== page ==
Our View: Tilling the soil for economic growth
September 29, 2012
The impact of TIC's departure from Steamboat Springs will be felt across the community for years to come. What should remain even longer is the company's legacy of philanthropy as well as the reminder that purposeful economic gardening works and is an effective approach to help grow future businesses to fill TIC's shoes.
The loss of TIC's remaining 124 employees by the end of 2013 ultimately was inevitable for a company that was purchased by Nebraska-based Kiewit in 2008 and already had transferred 100 of its Steamboat-based employees during the past few years. And while it's likely some of the remaining 124 will choose to stay in Steamboat to pursue other opportunities, the $7 million in estimated annual payroll TIC currently injects into the community will take much longer to replace. Also difficult to replace are the active, involved members of our community who occupy many of those TIC positions.
Although TIC's departure will be painful for many, the company's commitment and contributions to Routt County and Steamboat Springs throughout the past 38 years deserve recognition. From supplying a significant number of good-paying jobs to its generous corporate giving to local causes, TIC has been the definition of a community-minded business. Its tremendous success since its founding in 1974 was good for Steamboat, just like its purchase by Kiewit simply was part of the inevitable cycle of growth for successful businesses here and across the world.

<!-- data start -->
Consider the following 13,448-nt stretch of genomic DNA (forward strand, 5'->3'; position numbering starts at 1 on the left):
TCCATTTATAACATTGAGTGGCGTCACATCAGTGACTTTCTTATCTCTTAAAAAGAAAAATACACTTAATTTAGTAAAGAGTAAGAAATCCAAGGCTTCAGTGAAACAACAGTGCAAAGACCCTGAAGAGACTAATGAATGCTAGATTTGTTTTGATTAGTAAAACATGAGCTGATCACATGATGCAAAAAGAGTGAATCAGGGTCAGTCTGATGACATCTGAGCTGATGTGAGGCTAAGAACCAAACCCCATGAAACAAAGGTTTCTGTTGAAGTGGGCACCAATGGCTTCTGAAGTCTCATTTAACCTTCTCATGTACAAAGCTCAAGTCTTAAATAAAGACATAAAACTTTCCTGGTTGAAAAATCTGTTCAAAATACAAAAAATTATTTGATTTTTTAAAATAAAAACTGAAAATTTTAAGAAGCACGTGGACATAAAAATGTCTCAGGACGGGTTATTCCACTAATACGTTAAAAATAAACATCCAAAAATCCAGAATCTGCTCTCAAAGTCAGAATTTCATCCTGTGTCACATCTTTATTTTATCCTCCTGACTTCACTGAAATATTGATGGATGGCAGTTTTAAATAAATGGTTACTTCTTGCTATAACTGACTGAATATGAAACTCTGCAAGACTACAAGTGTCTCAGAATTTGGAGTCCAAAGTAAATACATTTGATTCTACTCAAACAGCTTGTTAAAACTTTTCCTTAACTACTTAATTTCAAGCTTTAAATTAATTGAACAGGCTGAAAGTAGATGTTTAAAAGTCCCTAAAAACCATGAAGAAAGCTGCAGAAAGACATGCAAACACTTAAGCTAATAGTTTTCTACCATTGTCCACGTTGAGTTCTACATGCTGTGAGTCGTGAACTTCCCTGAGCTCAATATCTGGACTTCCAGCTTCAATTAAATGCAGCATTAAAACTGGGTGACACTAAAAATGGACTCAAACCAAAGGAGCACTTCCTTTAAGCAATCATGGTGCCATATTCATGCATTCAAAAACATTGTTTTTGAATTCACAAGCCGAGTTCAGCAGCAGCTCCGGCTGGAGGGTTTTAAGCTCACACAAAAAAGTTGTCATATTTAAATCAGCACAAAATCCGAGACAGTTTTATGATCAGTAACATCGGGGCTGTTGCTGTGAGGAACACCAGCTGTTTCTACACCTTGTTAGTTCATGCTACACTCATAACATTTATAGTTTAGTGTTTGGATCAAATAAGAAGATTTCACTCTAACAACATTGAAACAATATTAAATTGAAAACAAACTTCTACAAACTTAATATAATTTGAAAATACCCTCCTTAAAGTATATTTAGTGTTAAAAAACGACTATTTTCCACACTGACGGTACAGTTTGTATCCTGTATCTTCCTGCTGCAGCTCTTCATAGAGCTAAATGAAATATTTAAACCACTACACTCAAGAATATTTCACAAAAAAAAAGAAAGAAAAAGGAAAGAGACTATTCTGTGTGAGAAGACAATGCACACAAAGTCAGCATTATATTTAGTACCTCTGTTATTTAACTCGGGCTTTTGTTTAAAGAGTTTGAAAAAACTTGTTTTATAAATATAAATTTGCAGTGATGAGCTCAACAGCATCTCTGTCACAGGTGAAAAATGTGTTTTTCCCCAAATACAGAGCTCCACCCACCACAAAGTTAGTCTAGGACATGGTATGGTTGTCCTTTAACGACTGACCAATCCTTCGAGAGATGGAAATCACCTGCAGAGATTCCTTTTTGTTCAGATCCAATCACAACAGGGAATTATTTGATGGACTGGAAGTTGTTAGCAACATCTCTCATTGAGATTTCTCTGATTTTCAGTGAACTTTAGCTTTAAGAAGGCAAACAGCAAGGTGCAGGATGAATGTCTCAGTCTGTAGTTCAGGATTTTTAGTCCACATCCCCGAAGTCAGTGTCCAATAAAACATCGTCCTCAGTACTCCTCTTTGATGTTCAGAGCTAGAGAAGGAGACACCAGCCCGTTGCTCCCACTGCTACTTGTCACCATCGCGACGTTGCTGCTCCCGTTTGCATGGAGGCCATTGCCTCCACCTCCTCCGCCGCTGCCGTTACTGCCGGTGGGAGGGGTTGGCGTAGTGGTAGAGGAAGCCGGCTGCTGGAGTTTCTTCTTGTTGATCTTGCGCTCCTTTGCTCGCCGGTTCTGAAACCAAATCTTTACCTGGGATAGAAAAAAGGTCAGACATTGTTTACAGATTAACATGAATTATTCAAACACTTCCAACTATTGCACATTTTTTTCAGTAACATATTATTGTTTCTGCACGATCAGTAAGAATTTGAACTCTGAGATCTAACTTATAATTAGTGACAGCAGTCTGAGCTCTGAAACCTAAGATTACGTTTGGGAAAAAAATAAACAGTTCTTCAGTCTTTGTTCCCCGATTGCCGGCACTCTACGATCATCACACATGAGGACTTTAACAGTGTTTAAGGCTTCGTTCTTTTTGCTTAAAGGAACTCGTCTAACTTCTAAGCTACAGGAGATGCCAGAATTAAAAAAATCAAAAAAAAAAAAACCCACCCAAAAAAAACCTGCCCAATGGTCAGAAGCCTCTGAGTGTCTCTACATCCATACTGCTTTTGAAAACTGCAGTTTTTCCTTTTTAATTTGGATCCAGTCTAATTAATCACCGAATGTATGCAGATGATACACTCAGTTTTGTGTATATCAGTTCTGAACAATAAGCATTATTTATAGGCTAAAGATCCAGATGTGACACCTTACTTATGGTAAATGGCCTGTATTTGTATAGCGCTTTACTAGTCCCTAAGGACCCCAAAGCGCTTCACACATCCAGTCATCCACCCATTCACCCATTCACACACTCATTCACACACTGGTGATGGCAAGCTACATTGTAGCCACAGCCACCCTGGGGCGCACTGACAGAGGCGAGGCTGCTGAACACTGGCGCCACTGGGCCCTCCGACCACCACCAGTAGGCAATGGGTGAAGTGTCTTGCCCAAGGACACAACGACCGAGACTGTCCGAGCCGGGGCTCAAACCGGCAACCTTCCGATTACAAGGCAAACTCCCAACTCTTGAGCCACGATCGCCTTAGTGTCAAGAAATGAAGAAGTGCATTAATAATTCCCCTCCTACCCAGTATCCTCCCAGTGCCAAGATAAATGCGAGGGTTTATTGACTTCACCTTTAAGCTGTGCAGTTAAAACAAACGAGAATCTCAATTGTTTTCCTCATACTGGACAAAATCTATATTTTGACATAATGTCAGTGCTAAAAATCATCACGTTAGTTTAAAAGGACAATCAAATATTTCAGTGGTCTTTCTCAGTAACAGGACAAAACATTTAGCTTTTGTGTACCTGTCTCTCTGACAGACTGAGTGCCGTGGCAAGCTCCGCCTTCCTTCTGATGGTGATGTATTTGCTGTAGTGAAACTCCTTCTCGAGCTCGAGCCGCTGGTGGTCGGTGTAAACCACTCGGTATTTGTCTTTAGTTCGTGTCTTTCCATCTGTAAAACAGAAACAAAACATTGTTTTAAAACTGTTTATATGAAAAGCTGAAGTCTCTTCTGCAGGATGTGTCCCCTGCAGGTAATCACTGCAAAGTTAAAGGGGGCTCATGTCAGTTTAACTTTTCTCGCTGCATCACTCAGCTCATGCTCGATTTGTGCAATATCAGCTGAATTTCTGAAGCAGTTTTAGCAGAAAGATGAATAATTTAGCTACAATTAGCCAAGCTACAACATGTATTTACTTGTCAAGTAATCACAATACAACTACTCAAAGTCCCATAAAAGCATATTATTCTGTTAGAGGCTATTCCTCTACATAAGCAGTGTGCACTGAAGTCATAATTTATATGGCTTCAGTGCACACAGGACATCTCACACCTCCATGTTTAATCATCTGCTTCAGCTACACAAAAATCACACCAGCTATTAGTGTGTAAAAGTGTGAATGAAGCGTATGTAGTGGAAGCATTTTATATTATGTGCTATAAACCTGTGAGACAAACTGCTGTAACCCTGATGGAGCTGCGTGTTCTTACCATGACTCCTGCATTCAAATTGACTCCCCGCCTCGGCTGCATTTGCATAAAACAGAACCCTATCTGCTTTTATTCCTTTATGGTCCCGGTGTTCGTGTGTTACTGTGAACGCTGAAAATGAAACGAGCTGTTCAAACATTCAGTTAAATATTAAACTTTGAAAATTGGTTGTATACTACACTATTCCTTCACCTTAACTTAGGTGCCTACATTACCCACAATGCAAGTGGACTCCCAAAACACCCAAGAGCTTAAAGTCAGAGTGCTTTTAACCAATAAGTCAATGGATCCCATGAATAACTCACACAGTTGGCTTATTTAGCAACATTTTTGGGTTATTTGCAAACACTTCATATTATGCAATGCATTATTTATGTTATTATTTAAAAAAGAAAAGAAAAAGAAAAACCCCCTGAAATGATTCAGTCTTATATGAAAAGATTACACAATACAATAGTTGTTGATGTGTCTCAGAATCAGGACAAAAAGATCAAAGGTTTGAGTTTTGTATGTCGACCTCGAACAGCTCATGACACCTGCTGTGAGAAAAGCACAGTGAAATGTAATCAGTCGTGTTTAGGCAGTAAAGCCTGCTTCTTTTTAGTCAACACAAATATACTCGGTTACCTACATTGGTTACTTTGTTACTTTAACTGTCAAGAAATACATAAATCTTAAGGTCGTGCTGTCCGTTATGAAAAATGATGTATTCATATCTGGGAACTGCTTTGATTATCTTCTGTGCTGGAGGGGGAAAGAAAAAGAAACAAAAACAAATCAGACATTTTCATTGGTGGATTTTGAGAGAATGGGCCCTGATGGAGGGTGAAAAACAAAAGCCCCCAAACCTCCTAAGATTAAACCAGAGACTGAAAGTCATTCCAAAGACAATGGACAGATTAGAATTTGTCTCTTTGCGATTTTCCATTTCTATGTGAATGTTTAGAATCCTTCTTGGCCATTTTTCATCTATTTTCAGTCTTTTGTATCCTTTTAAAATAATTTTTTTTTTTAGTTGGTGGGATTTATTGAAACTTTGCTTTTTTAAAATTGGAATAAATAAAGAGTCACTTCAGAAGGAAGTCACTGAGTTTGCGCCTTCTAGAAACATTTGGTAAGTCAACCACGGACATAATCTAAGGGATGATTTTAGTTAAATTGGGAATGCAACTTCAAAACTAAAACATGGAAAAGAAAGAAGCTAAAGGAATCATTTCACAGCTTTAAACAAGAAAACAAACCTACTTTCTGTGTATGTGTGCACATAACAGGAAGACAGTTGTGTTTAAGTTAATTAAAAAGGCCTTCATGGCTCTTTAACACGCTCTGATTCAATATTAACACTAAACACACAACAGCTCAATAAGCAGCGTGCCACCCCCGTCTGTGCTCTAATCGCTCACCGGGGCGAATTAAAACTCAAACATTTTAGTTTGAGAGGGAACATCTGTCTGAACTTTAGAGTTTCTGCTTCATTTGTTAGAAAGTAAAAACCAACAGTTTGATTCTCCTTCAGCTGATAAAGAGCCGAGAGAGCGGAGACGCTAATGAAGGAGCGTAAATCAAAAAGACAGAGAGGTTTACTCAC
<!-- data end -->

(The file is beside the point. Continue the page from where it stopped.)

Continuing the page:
So, as TIC's sprawling west Steamboat campus is vacated and its last remaining local jobs moved to the Front Range, the city of Steamboat and the Steamboat Springs Chamber Resort Association and its Economic Development Council must re-focus their efforts on economic gardening and tilling the soil for the next generation of successful startups, transplants and location-neutral ventures. Specifically, the city and the Economic Development Council must lead the way in fostering an environment that encourages entrepreneurial growth. That means defining the technology, transportation infrastructure and workforce training needs of current and future Steamboat-based businesses, and forging partnerships to meet those needs whenever and wherever feasible and logical.
The Chamber's recent Economic Summit sought to lay the groundwork for a new strategic vision for the Yampa Valley's economic future. We agree with Chamber CEO Tom Kern that Steamboat needs a clear economic development strategy. TIC's announcement last week that it will vacate its longtime home sends a clear reminder about how important that strategy will be to growing a robust and diverse economy here.